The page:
In 1978 economist Paul Krugman wrote a paper titled The Theory of Interstellar Trade that was published in 2010. It is pure genius:
while the subject of this paper is silly, the analysis actually does make sense. This paper, then, is a serious analysis of a ridiculous subject, which is of course the opposite of what is usual in economics.
In the paper Krugman analyzes the effect of travel near the speed of light on interest rates and interstellar trade. The abstract:
This article extends interplanetary trade theory to an interstellar setting. It is chiefly concerned with the following question: how should interest charges on goods in transit be computed when the goods travel at close to the speed of light? This is a problem because the time taken in transit will appear less to an observer traveling with the goods than to a stationary observer. A solution is derived from economic theory, and two useless but true theorems are proved.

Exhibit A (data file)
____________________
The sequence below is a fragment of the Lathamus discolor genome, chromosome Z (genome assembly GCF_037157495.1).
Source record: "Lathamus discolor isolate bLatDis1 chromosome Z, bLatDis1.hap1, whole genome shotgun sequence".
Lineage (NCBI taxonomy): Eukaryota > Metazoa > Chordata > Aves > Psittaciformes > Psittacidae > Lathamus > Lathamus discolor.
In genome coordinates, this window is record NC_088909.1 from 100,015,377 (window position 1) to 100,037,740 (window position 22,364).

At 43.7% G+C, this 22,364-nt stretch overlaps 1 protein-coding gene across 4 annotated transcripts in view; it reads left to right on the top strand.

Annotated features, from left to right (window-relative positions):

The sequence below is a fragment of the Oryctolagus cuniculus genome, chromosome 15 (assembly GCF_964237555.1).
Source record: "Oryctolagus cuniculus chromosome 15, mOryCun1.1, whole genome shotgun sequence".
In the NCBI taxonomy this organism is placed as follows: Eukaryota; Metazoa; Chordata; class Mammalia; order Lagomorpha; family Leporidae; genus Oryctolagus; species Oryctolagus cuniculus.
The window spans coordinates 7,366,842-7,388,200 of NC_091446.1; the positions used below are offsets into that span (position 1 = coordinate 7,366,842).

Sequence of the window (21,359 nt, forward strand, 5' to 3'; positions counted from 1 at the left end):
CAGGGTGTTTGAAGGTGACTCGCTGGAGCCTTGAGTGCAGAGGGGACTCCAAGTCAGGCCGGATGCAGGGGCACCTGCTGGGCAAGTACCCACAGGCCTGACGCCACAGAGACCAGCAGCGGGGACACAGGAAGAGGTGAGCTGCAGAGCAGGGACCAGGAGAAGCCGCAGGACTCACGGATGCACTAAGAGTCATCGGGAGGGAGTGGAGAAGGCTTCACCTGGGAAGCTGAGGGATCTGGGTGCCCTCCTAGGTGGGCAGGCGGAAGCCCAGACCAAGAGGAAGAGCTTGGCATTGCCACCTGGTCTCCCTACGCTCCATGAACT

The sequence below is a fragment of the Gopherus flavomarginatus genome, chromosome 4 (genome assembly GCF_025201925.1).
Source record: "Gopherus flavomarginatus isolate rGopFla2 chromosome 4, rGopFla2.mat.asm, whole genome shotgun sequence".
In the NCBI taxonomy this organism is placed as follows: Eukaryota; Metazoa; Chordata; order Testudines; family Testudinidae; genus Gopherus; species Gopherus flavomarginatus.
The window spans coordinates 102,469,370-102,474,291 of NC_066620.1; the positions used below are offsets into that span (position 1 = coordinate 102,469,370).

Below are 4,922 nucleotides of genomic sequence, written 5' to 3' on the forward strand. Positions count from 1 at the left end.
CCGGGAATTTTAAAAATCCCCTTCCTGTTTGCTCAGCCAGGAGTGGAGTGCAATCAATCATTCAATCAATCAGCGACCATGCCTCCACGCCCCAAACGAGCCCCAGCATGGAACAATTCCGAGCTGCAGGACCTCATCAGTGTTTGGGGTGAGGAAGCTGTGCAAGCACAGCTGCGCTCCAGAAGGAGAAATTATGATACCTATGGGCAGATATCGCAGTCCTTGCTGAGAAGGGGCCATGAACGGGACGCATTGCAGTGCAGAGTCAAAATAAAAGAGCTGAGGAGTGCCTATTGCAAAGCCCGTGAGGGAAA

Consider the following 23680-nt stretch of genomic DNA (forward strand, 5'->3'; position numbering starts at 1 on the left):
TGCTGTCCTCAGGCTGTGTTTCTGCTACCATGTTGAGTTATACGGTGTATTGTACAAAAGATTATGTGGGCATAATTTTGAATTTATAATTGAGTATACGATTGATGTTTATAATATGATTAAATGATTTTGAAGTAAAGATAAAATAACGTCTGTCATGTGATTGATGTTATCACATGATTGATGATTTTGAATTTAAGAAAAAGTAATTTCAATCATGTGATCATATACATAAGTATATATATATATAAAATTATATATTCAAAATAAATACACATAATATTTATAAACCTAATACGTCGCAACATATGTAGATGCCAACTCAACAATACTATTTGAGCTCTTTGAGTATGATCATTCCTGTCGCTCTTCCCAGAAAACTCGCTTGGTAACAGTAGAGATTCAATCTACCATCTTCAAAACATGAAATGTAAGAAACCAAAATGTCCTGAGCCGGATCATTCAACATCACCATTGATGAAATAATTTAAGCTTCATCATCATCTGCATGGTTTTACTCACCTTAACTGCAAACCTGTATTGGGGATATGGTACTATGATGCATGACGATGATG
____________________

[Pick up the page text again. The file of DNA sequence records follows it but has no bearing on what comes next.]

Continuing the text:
Interstellar trade is very complicated. Time passes slower to the observer traveling at the speed of light than to anyone who stays at home. Therefore, Tyler Cowen hypothesizes in a short comment that you could put a couple of dollars in a savings account and hop on a spaceship. While you travel for a year near the speed of light, a hundred or maybe a thousand years will have past on earth. You come back after a year, go to your savings account and are suddenly a rich man. Therefore, the interest rate can only really depend on the cost of fuel needed to ‘travel into the future’.